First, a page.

When Barbara Kaplan and her husband were running late for a movie at Bow Tie Cinema in Roslyn, the couple searched for a parking space.
While a spot was quickly found, a parking meter machine to pay for the spot was not.
Kaplan, a Roslyn Chamber of Commerce board member, said they scurried from one meter to another only to find the first three out of service before finding a working parking meter machine, then trekking back to the car to put the ticket on the dashboard before heading to the movie.
“People have been complaining about just how diligent the person who tickets has been — for example, if you are touching or are over the line,” Kaplan said. “That is annoying, but this is inexcusable. Either properly maintain them, take them down or reduce the number of hours they are being enforced.”
Tickets are required to be on display from the windshield between 6 a.m. and 6 p.m. seven days a week for parking in the lot on Old Northern Boulevard as well as the parking spaces along the road.
Kaplan said after sending multiple messages to the village, she has not heard back on a plan for fixing the broken machines.
The village has three machines in the parking lot and four more along Old Northern Boulevard. The first 10 minutes are free, and it is 25 cents for every additional 15 minutes.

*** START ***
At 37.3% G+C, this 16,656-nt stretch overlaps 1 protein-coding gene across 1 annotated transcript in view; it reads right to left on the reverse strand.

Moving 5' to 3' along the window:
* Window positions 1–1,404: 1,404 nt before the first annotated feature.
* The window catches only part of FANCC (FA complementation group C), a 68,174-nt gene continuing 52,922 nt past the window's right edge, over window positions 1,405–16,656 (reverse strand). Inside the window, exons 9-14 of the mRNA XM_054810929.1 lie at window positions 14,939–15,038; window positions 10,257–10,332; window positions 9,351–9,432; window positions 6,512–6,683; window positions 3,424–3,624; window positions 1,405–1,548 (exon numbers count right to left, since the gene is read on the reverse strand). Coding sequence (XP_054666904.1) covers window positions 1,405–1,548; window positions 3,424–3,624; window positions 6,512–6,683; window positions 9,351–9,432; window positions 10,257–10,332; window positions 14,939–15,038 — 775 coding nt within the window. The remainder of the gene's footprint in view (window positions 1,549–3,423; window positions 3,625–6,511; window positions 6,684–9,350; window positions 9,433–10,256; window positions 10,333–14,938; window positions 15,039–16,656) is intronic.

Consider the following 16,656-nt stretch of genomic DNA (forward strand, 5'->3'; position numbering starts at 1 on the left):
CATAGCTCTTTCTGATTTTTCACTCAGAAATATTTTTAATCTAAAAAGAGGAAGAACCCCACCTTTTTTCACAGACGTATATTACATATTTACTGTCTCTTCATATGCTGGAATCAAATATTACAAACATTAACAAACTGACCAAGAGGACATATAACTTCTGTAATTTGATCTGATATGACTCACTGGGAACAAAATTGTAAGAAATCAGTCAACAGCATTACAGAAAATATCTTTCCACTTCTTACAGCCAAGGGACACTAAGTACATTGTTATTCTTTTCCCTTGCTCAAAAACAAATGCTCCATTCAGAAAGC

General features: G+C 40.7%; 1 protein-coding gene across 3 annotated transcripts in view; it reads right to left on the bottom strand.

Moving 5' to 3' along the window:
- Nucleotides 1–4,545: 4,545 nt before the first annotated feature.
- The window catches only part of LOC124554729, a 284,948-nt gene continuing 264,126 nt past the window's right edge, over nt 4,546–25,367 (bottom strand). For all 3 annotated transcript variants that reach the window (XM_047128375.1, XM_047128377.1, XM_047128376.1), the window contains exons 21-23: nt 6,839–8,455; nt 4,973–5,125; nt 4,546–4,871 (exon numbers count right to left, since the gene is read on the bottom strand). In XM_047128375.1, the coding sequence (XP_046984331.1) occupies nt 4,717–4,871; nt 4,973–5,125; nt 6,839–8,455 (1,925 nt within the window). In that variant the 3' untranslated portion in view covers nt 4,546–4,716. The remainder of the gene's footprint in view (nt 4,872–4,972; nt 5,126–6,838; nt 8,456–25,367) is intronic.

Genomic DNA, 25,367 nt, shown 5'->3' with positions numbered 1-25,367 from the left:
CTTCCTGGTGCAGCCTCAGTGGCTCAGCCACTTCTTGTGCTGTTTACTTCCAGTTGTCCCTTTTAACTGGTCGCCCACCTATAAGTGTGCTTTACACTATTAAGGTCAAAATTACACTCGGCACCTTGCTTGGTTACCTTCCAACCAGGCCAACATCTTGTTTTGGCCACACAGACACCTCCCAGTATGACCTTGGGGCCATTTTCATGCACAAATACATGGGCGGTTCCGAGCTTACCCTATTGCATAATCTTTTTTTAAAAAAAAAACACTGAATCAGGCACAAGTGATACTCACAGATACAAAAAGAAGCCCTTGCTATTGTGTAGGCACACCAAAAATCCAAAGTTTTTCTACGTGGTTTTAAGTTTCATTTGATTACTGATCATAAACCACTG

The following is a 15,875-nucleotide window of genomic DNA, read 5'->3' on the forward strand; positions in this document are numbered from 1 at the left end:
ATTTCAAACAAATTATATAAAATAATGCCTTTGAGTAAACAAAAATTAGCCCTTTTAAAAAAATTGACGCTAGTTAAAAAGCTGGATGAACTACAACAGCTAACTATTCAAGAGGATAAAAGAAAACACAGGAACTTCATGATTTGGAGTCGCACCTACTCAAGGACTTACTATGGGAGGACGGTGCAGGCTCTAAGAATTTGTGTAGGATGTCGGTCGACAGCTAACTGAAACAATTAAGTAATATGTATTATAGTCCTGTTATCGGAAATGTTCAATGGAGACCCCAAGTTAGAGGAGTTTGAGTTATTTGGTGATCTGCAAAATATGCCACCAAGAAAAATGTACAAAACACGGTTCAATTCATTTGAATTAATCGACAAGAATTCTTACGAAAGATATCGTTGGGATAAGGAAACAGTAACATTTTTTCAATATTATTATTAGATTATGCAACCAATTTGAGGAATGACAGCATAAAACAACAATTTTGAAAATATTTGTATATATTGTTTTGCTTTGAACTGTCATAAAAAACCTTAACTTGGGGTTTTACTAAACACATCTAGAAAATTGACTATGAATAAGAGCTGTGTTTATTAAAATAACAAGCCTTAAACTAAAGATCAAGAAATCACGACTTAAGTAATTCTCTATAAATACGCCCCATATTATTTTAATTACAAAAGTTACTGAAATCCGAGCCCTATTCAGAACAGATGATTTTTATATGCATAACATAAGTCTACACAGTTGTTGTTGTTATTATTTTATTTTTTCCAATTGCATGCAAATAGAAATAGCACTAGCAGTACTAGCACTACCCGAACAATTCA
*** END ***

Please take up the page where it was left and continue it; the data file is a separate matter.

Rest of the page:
The maximum amount of time per ticket is three hours for $3.
Attempts to reach village Clerk-Treasurer Anita Frangella were unavailing.
Lou Federico, Roslyn Chamber vice president, said the problem is constant, with some meters working while others are out of service. The meter most commonly out of service is the one near Delicacies Deli on Old Northern Boulevard, which is the most centralized option for tickets, he said.
“What happens is not only do you have to walk and get the ticket, but now you may have to walk two or three times as far,” Federico said. “I would say it’s definitely a negative. In the last few weeks, with the weather being so lousy, you’re walking through ice and slush to even get to the machines.”
Federico, owner of Certa Pro Painters, said while most of his business involves going to customers’ homes instead of enticing customers to his store, he sees the broken meters as a deterrent for people to come to the village.
“I think it’s affected other businesses,” Federico said. “It’s not an impact on me, but it’s an impact on restaurants and retailers in the village for sure.”